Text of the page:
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Obesity can carry 'supersized' issues

Health Summit presented by chamber, Children's

POSTED: October 19, 2012 12:34 a.m.
Autumn Vetter/

Stephanie Walsh takes questions Wednesday after the 2012 Healthcare Summit at the Forsyth Conference Center.

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Obesity can take a huge toll on businesses, according to experts participating in the Forsyth County Healthcare Summit.

Presented Wednesday by the Cumming-Forsyth County Chamber of Commerce and Children’s Healthcare of Atlanta, the event featured three speakers who addressed the problem obesity poses for the workplace, as well as the issue of rapidly increasing childhood obesity in the U.S.

Stephanie Walsh, medical director of child wellness at Children’s, said childhood obesity, which often leads to the problem in adulthood as well, has increased by more than 300 percent in the last three decades.

“We’ve supersized everything,” Walsh told the crowd of about 100 people at the Lanier Technical College Forsyth Conference Center. “We’ve supersized our portion sizes and we’ve supersized our kids.”

According to Walsh, the change has occurred slowly over time, just as a person can gain weight slowly.

“It’s like the creep,” she said. “The average American gains between one and one-and-a-half pounds per year after age 20.”

She said adult obesity has also increased greatly over time, with Georgia’s adult obesity rate higher than 30 percent.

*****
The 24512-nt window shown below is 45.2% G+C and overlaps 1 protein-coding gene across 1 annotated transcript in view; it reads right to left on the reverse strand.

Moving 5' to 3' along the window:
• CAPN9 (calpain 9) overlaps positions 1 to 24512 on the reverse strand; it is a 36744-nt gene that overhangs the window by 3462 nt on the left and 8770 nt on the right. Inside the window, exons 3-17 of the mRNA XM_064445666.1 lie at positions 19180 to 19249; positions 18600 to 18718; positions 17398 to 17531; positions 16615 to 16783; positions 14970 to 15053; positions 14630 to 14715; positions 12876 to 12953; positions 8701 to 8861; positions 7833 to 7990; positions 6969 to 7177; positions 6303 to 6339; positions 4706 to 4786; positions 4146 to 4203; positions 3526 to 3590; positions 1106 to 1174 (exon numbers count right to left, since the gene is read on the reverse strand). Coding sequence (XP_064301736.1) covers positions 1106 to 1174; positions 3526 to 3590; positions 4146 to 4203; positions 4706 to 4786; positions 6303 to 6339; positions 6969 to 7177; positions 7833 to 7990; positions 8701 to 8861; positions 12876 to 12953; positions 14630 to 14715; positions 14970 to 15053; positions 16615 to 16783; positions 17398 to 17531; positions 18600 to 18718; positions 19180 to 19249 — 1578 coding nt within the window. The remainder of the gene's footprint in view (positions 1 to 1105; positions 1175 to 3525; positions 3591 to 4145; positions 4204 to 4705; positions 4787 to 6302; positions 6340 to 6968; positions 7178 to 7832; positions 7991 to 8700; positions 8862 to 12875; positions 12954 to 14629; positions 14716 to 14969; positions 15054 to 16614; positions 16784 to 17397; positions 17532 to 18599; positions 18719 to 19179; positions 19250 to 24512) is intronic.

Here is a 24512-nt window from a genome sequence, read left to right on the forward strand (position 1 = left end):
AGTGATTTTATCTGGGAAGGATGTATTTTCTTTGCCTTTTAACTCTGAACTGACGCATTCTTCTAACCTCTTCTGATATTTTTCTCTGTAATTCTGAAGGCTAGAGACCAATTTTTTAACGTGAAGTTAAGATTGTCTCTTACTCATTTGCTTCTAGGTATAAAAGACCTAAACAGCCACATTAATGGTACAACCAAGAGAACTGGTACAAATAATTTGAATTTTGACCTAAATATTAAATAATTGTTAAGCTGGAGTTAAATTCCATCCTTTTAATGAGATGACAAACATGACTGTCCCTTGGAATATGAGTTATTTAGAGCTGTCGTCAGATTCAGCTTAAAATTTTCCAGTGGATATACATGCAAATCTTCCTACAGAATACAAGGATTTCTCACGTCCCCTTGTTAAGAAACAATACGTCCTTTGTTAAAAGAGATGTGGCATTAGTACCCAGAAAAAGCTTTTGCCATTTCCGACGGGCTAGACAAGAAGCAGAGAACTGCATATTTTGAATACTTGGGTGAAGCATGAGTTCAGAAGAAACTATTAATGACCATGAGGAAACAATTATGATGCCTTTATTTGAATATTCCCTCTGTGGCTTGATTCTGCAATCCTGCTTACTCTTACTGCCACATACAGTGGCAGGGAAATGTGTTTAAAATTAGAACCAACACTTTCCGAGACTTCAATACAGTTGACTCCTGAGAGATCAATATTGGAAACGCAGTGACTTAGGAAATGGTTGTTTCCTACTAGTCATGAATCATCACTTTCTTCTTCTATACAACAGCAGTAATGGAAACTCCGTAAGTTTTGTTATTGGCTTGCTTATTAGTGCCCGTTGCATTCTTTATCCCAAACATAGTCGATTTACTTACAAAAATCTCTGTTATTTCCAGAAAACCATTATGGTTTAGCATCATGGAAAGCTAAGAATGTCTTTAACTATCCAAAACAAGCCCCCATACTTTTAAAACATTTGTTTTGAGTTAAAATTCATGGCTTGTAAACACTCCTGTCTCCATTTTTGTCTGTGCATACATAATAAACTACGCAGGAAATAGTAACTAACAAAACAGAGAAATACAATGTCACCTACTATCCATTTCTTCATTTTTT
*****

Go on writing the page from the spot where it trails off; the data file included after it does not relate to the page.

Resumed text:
No state in the U.S. has an obesity rate of less than 15 percent, she added.  

While people are apt to blame everything from schools and government to fast food and soda for the increased rates in children and adults, Walsh said it is a problem with many causes and high costs.

“Adult obesity costs $190 billion a year in medical expenses in the U.S.,” she said. “And childhood obesity costs $14 billion.”

She noted that in Georgia, hospital costs for obese children are more than $2 million a year.

Adult obesity takes its toll on the work force as well.

She noted that obesity-related absenteeism costs companies in the U.S. more than $4 billion a year.

“In 2030, it’s estimated to be up to $66 billion a year,” she said.

Walsh said prevention is the key to solving the nation’s weight problems.

“Once we’re heavy it’s really hard to get out of it,” she said. “Even the most successful weight-loss programs for adults have only a 5 to 10 percent weight loss.”

She encouraged the audience to be “good health role models” for not just their children but for the community as a whole.

She said that parents who are overweight often have children who are, with the kids having a 50 percent chance of being obese if one parent is, and an 80 percent chance if both parents are.

“We need to help make families healthier,” she said.

Walsh also encouraged business people to be advocates for health in their offices and communities.

“Why is it important?” she asked. “Because healthier people and happier people exercise more and they watch what they eat and they’re immune system is better.

“It’s not that they’re not sad, but there is a true optimism in people who are healthier and that makes a tremendous difference in what they’re able to achieve,” she said.

Valerie Bowers, director of Forsyth County Schools’ food and nutrition program, and Edwin Foulke Jr., an attorney with Fisher & Phillips LLP, also spoke.

Bowers discussed some changes the school system has made in recent year to provide more healthful choices to students, such as more salads and other fresh fruits and vegetables, and lower fat and sodium options.

Foulke discussed the importance of businesses providing “true wellness plans” to employees to encourage healthful habits.

 

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